Standard Norway has created a mirror committee (SN/K 586 Kunstig Intelligens) to follow up international standardisation activities in AI. The committee is composed of representatives from research, business and industry, national authorities and various interest organisations.
The Government will
- work towards enabling the Digital Innovation Hubs to help SMEs get started on applying AI
- engage in dialogue with Digital Norway on how it can enable SMEs to take more advantage of the potential of AI
- promote the work on international standardisation activities related to AI, particularly with regard to stimulating SMEs to participate in these activities
- develop guidelines, including proposals for standard agreement clauses, on how public agencies should deal with ownership rights when cooperating with the business sector on developing artificial intelligence
4.2 AI-based innovation in the public sector
The Government believes there is vast potential for the public sector to rationalise and create better services through digitalisation. Artificial intelligence is one aspect of this. In the future the public sector will use artificial intelligence to deliver more targeted and user-adapted services, enhance the social benefit of its own activities, rationalise operations and work processes, and reduce risk.
Artificial intelligence in the public sector can contribute to:
- more relevant advice and services to citizens in different situations in life
- better decision-making support for public-sector employees
- rationalising processes and optimising resource utilisation
- improving the quality of processes and services by automatically detecting possible deviations
- predicting trends based on data from both agencies and their environments
- natural language processing for sorting and categorising, and for translating between different languages and language forms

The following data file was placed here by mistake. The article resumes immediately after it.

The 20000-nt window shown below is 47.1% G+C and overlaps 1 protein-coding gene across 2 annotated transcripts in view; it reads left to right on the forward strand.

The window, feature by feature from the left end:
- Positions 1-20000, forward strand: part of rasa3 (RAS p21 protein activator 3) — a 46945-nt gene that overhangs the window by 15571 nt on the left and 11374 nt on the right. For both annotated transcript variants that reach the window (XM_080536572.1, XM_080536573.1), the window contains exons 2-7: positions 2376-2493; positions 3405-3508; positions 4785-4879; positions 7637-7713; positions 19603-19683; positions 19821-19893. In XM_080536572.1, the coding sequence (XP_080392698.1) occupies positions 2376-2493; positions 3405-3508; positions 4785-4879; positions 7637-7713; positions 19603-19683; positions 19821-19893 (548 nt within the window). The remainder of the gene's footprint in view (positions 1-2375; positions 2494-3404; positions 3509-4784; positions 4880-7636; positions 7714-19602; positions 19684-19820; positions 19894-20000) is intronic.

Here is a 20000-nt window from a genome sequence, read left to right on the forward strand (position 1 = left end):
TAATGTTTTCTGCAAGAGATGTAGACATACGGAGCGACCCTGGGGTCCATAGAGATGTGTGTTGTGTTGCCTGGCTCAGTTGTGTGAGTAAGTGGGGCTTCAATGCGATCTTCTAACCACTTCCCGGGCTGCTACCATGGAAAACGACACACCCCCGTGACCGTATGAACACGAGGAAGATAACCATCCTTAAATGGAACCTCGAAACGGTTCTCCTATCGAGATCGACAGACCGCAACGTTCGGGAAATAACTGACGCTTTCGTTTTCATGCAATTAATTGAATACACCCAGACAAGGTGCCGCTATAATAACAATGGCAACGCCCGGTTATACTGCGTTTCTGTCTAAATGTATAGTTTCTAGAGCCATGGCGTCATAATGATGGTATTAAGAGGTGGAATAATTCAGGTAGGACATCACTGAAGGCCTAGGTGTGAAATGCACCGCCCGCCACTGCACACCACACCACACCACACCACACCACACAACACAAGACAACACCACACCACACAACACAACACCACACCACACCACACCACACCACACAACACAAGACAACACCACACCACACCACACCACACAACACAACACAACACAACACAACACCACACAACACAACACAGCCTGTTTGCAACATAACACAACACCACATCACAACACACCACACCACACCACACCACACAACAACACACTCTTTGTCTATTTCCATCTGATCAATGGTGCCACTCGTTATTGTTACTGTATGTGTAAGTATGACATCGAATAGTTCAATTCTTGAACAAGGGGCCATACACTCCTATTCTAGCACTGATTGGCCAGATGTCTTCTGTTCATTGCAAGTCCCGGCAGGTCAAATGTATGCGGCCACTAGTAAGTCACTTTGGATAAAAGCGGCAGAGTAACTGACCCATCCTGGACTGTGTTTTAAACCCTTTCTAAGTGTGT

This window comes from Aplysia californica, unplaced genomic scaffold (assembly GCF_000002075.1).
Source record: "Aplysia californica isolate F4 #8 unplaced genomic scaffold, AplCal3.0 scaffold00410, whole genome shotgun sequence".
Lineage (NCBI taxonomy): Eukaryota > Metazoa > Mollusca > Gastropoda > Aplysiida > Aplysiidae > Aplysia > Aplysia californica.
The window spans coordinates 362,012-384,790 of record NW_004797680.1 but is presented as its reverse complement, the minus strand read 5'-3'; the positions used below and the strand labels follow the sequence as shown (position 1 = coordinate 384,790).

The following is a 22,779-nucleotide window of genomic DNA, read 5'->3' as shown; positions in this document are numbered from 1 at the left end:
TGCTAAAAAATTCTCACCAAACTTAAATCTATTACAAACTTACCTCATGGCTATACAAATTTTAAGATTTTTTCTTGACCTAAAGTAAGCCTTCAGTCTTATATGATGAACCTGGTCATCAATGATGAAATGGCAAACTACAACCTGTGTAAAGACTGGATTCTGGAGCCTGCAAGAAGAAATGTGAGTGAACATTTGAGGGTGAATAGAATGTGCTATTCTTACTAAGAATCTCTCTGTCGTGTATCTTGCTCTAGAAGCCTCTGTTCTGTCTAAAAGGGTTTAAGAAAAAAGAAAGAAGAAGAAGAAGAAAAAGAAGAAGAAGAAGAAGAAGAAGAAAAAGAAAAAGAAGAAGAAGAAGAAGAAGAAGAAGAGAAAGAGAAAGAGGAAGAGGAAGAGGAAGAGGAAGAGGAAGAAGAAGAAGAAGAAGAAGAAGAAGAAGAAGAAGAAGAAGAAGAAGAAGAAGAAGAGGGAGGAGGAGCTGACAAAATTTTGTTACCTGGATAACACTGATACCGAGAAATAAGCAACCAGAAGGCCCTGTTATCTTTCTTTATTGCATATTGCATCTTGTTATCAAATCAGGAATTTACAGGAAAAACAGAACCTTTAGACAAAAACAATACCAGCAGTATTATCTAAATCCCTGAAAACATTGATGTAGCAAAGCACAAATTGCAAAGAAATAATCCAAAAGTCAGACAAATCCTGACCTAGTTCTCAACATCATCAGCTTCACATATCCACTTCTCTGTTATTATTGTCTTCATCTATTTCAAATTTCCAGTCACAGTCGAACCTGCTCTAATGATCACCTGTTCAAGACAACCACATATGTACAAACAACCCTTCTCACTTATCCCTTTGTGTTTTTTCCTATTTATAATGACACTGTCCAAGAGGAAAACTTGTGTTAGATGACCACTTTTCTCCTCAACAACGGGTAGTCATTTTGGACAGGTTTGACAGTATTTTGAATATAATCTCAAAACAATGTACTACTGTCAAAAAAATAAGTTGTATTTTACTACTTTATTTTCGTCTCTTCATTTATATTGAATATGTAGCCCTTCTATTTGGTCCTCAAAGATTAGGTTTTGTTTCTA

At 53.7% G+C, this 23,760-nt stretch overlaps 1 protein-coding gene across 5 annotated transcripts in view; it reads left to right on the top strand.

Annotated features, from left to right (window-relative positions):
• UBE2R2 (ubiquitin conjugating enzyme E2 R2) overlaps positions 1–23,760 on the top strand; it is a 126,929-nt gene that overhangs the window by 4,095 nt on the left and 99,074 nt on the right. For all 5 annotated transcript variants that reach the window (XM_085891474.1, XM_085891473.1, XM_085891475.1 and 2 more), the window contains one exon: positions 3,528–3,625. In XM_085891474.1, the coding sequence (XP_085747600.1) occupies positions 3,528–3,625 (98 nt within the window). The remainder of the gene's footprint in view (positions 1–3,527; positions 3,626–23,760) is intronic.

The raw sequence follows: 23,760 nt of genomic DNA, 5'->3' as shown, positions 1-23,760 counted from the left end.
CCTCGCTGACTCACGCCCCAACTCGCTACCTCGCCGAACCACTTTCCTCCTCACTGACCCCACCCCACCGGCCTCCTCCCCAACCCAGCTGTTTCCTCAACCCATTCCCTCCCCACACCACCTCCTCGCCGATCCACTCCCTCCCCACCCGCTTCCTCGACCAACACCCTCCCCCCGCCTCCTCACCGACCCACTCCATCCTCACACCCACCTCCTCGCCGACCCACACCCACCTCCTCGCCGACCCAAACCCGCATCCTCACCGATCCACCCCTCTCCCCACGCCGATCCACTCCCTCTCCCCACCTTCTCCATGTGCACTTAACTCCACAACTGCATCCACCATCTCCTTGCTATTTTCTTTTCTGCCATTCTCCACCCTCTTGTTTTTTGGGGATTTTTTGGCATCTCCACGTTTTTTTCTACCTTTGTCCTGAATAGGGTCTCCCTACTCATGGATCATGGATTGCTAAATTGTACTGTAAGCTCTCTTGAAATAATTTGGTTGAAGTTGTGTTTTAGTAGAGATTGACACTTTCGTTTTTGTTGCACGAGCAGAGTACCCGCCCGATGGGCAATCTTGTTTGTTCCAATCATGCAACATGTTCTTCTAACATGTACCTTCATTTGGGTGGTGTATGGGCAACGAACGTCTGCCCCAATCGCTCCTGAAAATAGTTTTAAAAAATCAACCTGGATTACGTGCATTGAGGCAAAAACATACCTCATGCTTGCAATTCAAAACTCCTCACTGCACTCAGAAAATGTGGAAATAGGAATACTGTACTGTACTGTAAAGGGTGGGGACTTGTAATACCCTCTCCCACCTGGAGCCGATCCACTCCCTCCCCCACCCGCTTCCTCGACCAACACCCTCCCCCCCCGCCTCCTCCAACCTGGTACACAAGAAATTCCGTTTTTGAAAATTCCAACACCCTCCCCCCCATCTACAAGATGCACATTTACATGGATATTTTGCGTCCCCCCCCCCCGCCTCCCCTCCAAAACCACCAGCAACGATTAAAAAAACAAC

Use of AI in the public sector is still in an early phase, however. A survey32 shows that many agencies are still in the planning or testing phase, where they try to find out what AI can be used for. Some agencies have begun testing through proofs of concepts. The survey shows that more than half of the agencies regards organisational culture, legal and regulatory issues, and data protection and security as the major challenges with respect to AI. Lack of competence is highlighted as another challenge.
For example, agencies can find it difficult to assess which areas are suitable for AI. One area that raises several dilemmas is the use of AI for control purposes. Such controls can involve, for example, identifying individuals who may be violating regulations (that is to say where an algorithm identifies a high probability for this). For applications like these, consideration must be given to rule of law and protection against self-incrimination for individuals subjected to regulatory checks. The risk and consequences of false positives – i.e., of someone being wrongly identified and of the undue hardship this would impose on them – must be part of a data protection impact assessment, which must be included when a solution is under evaluation.
Such assessments related to the use of AI in public administration can prove challenging, particularly if the agency lacks the relevant in-house expertise. Uncertainty over regulations for processing personal data, relevance to the Public Administration Act or assessments of when it is acceptable to use IA may make agencies unduly reticent. This may deprive the public sector of important opportunities to improve its services or rationalise its processes. The Government will therefore ask the Norwegian Digitalisation Agency to prepare guidance on this matter, in cooperation with the Norwegian Data Protection Authority.
Projects using AI in public administration
The Government wants public sector organisations to facilitate experimenting with artificial intelligence to gain knowledge about and experience in the technology. Trial projects or pilots in AI will provide valuable experience that can be used when evaluating large-scale projects and can enhance understanding of the technology at all levels in the organisation.
Artificial intelligence is one of many important tools for developing sustainable public administration in both central government and the municipal sector. Cooperation and exchange of best practice across organisations will contribute to better insights into AI, and experiences gained by the large agencies, which often have their own IT and analysis units, can help smaller organisations get started on AI projects.